What should the bank do here?

  1. Shouldn’t allow the installation of 2 apps of the same JAR with different names. Take this example of the Yahoo! Go JAR file.
  2. I guess these mobile providers’ socket URLs are used for a one time basis to send verification SMS. If that be the case, they shouldn’t be present in the manifest file for a variety of reasons that I won’t discuss here.
  3. There’s an interesting property named “WSCDomainName” in the manifest file. I guess it expands to “Web Service Client Domain Name”, though I’m not sure about it. Suggestion: Encrypt the name value pairs.
  4. Most importantly, sign the application using the Java Signed program. C’mon, users are doing financial transactions and a signed app will increase their confidence of using this application.

Suggestion for Users:

Users should install these kinds of apps on their mobile’s inbuilt memory, instead of the memory card. That is, when you connect your phone to the PC in thumb drive mode, all the RMS file stores for the mobile app are clearly visible. There are many decoders available on the internet that can read content from the RMS file stores. When you store this app on your mobile’s inbuilt memory, you can’t read those stores directly and there are a number of checks in place, that prevent reading it.

Thats about it !

Of course, this blog post can’t be termed as a full fledged security analysis. But most of what has been ignored by the bank are mere basics. They must have more secure systems in place.

If you liked this article, kindly do me a favour by digging it. Thanks for your time.

Update: There seems to be some problem when the API is being accessed from my domain. Kindly try hosting the script in your own domains.

Hi friends, if you are in India and if you are developing software prototypes which has to send SMS alerts to various Indian mobile numbers, you needn’t spend a lot to buy SMS credits at the various sites. Over the last weekend, I spent some time hacking up a quick SOAP based web service which you can consume in your programs.

Please note that you need to create an account at www.way2sms.com before proceeding further.

How to Use – Method 1:

Currently the web service is active at http://www.aswinanand.com/sendsms.php. This accepts four parameters.

Parameter Name Description
uid This represents the 10 digit phone number with which you have to login at way2sms.
Note: This web service may not work if you try logging in with email address.
pwd Your way2sms password
phone One or more phone numbers to which SMS has to be sent. Phone numbers should be separated by semicolon (;). E.g. 9812345678;9933445566
msg Message that has to be sent.

The URL – http://www.aswinanand.com/sendsms.php – can be invoked with the parameters as follows:

http://www.aswinanand.com/sendsms.php?uid=9933445566&pwd=password&phone= 9812345678;9933445566&msg=Hello+World

You can also do a HTTP POST to the same URL to send the SMS. Here’s an example:

<form method=”post” action=”http://www.aswinanand.com/sendsms.php“>
<input type=”hidden” name=”uid” value=”9933445566″ />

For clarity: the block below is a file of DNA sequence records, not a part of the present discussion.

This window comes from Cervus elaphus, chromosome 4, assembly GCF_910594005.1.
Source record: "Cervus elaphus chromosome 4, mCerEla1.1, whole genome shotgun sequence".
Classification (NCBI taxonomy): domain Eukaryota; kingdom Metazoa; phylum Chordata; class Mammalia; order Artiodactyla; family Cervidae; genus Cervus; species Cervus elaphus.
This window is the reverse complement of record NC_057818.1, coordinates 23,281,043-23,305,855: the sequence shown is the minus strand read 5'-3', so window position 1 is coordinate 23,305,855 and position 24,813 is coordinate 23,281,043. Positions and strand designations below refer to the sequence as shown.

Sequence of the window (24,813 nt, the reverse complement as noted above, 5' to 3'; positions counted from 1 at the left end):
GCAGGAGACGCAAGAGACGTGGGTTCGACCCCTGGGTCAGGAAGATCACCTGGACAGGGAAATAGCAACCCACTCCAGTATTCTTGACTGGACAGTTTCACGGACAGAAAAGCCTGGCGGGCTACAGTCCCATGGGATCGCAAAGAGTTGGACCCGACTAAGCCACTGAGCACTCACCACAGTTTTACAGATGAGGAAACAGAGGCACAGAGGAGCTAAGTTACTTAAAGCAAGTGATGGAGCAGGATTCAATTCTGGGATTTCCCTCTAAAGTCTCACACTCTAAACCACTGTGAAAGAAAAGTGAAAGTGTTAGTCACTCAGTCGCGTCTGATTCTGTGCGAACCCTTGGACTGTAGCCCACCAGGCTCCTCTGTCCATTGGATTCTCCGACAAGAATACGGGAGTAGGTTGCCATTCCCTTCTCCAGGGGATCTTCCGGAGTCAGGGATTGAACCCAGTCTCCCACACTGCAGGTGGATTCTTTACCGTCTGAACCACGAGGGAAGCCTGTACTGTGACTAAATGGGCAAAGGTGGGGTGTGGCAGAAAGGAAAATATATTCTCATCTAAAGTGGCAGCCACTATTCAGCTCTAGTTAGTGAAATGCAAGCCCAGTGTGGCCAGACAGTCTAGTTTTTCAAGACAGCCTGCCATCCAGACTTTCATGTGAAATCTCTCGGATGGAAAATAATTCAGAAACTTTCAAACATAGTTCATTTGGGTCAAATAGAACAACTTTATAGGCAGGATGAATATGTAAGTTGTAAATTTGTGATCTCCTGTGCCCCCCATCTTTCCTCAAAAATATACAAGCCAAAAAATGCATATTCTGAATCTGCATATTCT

<input type=”hidden” name=”pwd” value=”password” />
<input type=”hidden” name=”phone” value=”9812345678;9933445566″ />
<input type=”hidden” name=”msg” value=”Hello World” />
<input type=”submit” value=”Send SMS” />
</form>

How to Use – Method 2:

The functionality is also exposed as a SOAP (Simple Object Access Protocol) WSDL (Web Service Description Language). WSDL can be accessed at http://www.aswinanand.com/sendsms.php?wsdl. To know more about how to use this WSDL in Microsoft Visual Studio, check out this article.

Deploying on your own Server:

To deploy this SMS script on your own server, first download the source code & follow the instructions:

  1. Let us assume that you wish to run the service at http://www.example.com/sms/sendsms.php. Here, http://www.example.com/ is your domain, “sms” is the folder and “sendsms.php” is the PHP script in that folder.
  2. Hence, using FTP or SSH, login to your domain hosting space and create a folder named “sms”.
  3. Extract the source code to the “sms” folder. If you don’t want to expose a SOAP WSDL, feel free to skip to step 6.
  4. Since the SMS source code supports SOAP, you have to download the ‘nusoap’ library. Then extract the ‘nusoap’ library to the same “sms” folder.
  5. Once everything is extracted, the folder structure should be:
    • example.com
      • sms/
        • sendsms.php
        • htmlparser.inc (optional)
        • nusoap/
          • class.nusoap_base.php
          • class.soap_transport_http.php
          • class.wsdlcache.php
          • class.soap_fault.php
          • class.soap_val.php
          • class.xmlschema.php
          • class.soap_parser.php
          • class.soapclient.php
          • class.soap_server.php
          • class.wsdl.php
          • nusoapmime.php
          • nusoap.php
  6. Try accessing your web service at http://www.example.com/sms/sendsms.php now.
You can use the same parameters described above for sendsms.php and access it as:

http://www.example.com/sms/sendsms.php?uid=9933445566&pwd=password&phone= 9812345678;9933445566&msg=Hello+World

or you can also do a HTTP POST as indicated above.

License Information:

The source code is licensed under “Creative Commons Attribution-Noncommercial”. Downloading the file(s) mean that you have agreed license terms.

Download:

Download the PHP source code here.

Other Languages:

Currently this SMS web service is available in the following programming languages:

Misc:

If you liked this web service, please digg it :) . Kindly take it for a test drive and let me know if you find any bugs.